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Review: Sap-filled 'Ultimate Playlist of Noise' in love with itself

Teen romance presents a playlist of clichés no one asked for

Adam Graham
Detroit News Film Critic

Like a greatest hits of twee clichés, "The Ultimate Playlist of Noise" is a teen romance with no new material to offer.  

It feels like it was written by a very passionate, very self-satisfied high school junior in an attempt to impress their crush. Hopefully it worked. But there's no avoiding the result is a sappy, pseudo-sensitive reminder of the hopeless melodrama of the adolescent heart. 

Keean Johnson and Madeline Brewer in "The Ultimate Playlist of Noise."

Keean Johnson ("Alita: Battle Angel") stars as Marcus, a music-obsessed high schooler who makes playlists for his friends to fit any mood or situation. Movies love characters like this but they don't exist in real life, especially in an era when the world's history of recorded music is available at everyone's fingertips. (Marcus' usefulness expired in the '90s; hopefully the record store from "High Fidelity" is still hiring.)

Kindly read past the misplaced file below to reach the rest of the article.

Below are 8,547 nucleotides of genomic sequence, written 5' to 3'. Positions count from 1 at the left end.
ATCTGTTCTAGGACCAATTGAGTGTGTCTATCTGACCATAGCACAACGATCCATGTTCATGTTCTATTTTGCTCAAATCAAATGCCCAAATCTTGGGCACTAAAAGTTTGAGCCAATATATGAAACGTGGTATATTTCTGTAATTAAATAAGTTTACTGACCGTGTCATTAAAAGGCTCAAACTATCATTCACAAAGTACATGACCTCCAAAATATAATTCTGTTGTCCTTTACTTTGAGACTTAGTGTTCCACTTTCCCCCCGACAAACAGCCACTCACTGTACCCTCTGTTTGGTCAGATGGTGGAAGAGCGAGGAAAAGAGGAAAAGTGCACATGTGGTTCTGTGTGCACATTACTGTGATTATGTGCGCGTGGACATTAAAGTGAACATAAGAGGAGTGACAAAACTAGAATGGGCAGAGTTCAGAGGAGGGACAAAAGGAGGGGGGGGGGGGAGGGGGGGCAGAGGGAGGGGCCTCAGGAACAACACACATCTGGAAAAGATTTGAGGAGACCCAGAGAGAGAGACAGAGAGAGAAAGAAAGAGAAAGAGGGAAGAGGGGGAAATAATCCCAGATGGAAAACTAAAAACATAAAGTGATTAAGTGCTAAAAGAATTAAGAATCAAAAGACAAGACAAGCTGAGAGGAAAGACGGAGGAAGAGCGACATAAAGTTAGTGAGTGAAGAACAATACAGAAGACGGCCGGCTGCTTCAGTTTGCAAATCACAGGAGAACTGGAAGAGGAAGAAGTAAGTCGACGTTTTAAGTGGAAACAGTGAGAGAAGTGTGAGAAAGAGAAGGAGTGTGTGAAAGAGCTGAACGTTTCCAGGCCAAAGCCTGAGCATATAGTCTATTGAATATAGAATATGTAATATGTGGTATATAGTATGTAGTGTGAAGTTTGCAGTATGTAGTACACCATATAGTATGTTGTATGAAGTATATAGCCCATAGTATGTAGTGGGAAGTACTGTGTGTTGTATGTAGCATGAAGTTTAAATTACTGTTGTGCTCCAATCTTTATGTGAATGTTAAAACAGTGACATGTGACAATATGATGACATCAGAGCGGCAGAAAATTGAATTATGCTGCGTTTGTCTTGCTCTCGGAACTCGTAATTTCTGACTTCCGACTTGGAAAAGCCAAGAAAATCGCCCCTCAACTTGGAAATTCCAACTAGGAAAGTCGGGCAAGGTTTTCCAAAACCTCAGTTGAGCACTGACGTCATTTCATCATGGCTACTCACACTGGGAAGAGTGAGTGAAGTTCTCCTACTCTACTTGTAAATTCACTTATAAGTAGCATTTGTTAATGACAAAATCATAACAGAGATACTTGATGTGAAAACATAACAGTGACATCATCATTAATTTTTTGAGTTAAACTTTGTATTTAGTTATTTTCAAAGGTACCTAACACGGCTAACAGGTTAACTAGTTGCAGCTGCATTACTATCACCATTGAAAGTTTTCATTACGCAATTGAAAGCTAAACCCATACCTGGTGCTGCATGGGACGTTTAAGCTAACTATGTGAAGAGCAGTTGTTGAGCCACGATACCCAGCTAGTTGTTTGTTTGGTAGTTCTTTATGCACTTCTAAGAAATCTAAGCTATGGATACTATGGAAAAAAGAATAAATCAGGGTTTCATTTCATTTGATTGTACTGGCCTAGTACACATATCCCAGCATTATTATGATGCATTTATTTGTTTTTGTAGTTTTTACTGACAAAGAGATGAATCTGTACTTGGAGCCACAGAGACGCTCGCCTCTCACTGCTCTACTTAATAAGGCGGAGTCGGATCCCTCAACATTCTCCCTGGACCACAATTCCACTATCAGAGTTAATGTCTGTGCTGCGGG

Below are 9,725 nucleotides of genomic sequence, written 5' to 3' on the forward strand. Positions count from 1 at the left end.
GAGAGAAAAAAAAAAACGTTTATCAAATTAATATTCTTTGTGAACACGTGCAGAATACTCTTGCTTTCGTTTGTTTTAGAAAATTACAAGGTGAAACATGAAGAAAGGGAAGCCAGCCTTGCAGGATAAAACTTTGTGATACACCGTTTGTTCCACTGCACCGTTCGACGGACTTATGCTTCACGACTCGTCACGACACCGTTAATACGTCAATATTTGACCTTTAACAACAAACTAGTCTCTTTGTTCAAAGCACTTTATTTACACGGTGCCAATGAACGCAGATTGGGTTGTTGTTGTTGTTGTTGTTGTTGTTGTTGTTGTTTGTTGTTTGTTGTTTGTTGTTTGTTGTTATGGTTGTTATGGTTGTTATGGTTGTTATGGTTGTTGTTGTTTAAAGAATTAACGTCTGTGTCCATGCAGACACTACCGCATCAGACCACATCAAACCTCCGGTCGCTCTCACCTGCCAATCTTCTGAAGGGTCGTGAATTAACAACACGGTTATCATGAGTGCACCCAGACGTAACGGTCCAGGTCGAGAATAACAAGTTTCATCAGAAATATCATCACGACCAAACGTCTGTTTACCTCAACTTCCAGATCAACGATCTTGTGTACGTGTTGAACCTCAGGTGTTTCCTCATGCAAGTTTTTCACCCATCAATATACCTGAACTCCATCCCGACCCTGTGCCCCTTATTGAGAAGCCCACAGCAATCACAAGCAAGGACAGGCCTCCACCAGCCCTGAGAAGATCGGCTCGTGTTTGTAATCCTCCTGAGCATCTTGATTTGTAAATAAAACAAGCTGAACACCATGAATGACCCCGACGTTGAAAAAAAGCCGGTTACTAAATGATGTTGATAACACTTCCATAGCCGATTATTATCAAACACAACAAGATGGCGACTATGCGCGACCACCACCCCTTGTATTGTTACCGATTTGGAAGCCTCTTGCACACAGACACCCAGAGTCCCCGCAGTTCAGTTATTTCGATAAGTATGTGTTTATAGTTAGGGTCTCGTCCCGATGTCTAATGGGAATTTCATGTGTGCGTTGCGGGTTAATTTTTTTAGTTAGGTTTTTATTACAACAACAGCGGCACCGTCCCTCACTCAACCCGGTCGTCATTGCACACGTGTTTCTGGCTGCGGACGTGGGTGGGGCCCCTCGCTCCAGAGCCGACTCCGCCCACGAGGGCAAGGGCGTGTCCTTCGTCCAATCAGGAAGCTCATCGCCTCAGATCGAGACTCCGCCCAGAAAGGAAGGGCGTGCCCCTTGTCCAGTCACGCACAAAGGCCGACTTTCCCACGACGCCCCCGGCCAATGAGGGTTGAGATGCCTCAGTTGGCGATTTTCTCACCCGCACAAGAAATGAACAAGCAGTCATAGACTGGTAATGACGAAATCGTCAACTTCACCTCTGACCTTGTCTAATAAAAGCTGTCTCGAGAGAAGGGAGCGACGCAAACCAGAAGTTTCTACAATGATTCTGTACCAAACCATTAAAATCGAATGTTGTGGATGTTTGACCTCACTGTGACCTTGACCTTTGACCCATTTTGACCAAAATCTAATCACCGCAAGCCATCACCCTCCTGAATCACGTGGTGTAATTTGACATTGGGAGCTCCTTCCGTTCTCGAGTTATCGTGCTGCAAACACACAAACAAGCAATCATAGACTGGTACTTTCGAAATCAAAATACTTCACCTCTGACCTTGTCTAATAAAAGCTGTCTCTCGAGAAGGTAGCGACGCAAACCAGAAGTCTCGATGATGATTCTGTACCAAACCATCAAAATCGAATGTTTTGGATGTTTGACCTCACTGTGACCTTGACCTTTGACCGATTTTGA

After suffering a seizure, Marcus learns he has a tumor on his brain, the removal of which will cause him to lose his hearing. Before surgery, he embarks on a road trip to record the greatest sounds in life — the wind whirring outside a vehicle traveling at 80 mph, a rolled strike at a bowling alley — so he can remember what it sounds like to be alive.

While we're talking bowling, spare me. It's not just that the premise is so earnest as to be embarrassing, the execution is painfully trite.

Marcus isn't alone on his journey, he's joined by an amateur musician (Madeline Brewer), whom he meets after striking her with his car. Adorable! A deep-rooted family secret is exposed and played for maximum drama, and the emotional climax of the film is staged between two characters walking the wrong way on adjacent escalators. If the movie treated itself any more preciously it would come rolled up in a Fabergé egg. Do yourself a favor and delete this "Playlist."

agraham@detroitnews.com

@grahamorama

'The Ultimate Playlist of Noise'

GRADE: D

Not rated: Profanity, teenage drinking, mild sexual situations

Running time: 99 minutes

Starts Friday on Hulu